My last post about why (most) people hate account planning brought this response from the Chief Marketing Officer of a well-known, global professional services firm:
If I had to choose one marketing tactic with which to have a singular focus it would be account planning/account management.
We are in a business that involves complex, technical solutions and is driven by relationships and client references. I don’t believe true client-centric selling can be achieved without a deep, collaborative, cross-Line of Business understanding of the client’s business, which is at the heart of account planning. With a comprehensive understanding of the clients issues, internal workings, and philosophy about solving issues that are the results of acct. planning, we gain the best market knowledge and can target the marketing strategies that offer the highest ROI. I believe the salespeople/consultants/companies who are not working a formal account planning process, including supporting performance measures, are seriously under achieving revenue potential and at a competitive disadvantage. (emphasis mine)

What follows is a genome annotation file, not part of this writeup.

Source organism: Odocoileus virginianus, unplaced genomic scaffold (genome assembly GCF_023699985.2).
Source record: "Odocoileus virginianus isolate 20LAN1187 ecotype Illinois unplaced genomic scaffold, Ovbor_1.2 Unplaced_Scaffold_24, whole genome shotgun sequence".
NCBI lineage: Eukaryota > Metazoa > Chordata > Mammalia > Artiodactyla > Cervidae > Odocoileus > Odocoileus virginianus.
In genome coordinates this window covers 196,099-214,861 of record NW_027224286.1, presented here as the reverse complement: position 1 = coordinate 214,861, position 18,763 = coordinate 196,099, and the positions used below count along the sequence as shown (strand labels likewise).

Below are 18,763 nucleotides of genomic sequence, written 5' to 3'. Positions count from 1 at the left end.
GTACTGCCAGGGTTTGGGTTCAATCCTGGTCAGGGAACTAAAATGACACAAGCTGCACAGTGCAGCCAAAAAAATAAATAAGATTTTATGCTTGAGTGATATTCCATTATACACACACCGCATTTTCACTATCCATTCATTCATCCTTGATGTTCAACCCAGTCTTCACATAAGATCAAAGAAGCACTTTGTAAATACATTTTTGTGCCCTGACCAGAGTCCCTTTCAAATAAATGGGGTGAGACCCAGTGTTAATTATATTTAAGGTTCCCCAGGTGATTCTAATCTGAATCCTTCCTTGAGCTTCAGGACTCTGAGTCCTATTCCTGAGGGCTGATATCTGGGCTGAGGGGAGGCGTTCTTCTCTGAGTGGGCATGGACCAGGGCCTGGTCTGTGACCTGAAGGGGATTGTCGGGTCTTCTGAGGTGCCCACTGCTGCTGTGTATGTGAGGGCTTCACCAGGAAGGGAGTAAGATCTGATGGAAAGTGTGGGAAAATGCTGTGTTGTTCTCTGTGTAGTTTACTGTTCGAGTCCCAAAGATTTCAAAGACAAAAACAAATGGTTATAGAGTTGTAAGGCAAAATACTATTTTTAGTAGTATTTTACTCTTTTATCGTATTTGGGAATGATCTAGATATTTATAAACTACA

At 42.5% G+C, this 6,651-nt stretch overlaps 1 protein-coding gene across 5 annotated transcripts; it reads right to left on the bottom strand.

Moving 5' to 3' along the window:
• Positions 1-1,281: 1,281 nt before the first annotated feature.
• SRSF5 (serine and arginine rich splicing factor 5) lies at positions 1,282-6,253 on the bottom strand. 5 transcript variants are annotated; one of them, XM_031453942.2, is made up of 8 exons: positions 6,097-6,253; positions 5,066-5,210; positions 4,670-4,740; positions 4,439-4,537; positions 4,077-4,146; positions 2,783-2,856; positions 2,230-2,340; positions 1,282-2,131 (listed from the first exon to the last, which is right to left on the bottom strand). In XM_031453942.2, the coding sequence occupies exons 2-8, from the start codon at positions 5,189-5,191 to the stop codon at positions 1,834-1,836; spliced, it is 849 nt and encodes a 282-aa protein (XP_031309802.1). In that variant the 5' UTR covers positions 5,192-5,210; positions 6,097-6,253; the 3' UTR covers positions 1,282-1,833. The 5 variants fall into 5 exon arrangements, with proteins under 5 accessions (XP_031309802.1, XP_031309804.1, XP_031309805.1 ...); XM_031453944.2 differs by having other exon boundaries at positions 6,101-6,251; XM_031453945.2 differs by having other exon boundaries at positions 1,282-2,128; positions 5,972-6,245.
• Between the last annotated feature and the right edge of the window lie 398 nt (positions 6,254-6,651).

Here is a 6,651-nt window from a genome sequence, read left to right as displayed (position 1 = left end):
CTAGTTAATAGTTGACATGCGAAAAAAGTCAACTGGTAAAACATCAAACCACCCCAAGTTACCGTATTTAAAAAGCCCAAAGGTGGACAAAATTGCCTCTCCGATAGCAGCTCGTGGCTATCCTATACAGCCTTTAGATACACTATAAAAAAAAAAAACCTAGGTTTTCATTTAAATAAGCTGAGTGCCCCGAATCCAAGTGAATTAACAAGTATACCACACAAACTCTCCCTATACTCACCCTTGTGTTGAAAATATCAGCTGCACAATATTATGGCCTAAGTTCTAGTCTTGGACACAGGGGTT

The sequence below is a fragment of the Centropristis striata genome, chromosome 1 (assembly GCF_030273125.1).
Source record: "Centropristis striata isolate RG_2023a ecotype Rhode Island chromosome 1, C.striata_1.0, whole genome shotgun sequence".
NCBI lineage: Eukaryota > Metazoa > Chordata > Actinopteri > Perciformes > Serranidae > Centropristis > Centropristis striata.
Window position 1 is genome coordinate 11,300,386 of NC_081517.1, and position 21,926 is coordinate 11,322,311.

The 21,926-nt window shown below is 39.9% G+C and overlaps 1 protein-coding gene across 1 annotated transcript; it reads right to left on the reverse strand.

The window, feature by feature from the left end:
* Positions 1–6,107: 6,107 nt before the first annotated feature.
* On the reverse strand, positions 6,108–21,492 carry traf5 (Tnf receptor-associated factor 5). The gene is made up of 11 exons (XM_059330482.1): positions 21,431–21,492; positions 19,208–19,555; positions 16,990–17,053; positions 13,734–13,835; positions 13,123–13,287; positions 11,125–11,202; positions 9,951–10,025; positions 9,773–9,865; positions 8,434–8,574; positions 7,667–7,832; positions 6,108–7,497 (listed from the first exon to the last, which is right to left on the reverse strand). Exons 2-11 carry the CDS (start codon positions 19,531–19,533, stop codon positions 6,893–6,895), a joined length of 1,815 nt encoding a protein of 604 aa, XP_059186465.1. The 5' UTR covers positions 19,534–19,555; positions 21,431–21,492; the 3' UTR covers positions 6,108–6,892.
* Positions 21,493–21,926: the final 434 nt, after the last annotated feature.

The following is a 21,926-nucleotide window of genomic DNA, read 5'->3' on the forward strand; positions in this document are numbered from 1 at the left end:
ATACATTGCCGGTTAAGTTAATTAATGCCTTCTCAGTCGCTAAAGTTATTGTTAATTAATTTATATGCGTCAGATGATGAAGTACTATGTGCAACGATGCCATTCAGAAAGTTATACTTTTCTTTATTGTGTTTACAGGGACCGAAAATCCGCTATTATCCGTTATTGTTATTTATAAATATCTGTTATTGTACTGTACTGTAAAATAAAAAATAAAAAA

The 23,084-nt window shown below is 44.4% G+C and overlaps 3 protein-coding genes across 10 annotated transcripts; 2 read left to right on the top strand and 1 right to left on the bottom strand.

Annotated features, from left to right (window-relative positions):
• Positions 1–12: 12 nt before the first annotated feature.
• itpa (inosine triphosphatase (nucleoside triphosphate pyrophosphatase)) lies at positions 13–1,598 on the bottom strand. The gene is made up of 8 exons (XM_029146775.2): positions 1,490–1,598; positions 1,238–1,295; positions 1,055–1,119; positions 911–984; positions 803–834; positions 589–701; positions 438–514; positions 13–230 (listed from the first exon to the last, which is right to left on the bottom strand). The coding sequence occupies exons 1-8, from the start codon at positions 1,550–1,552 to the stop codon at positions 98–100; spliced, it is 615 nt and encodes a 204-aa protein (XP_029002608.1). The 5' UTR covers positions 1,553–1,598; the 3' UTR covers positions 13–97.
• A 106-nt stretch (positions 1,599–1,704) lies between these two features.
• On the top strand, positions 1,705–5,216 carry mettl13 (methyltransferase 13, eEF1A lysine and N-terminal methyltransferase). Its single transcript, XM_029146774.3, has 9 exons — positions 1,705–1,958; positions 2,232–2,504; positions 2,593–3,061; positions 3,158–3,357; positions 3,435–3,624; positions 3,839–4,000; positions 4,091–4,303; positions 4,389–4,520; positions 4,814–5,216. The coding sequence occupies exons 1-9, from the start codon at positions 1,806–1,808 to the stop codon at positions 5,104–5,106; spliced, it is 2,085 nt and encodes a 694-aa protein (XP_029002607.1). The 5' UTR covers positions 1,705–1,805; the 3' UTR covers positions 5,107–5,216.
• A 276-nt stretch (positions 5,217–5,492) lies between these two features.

I don’t know if our CMO friend knows how rare this perspective is. Much of the time, account planning is an exercise. Salespeople prepare (grudgingly), other participants show up unprepared (and yes, grudgingly), and most of the time the salesperson is the only one to leave with action items at the end of the meeting.
So maybe another reason (most) people hate account planning is that it’s often seen as a performance of a solo artist (the salesperson/lead consultant) rather than a chance for key representatives to learn critical information about their key customers/markets and to act in concert as a result.
What would that look like?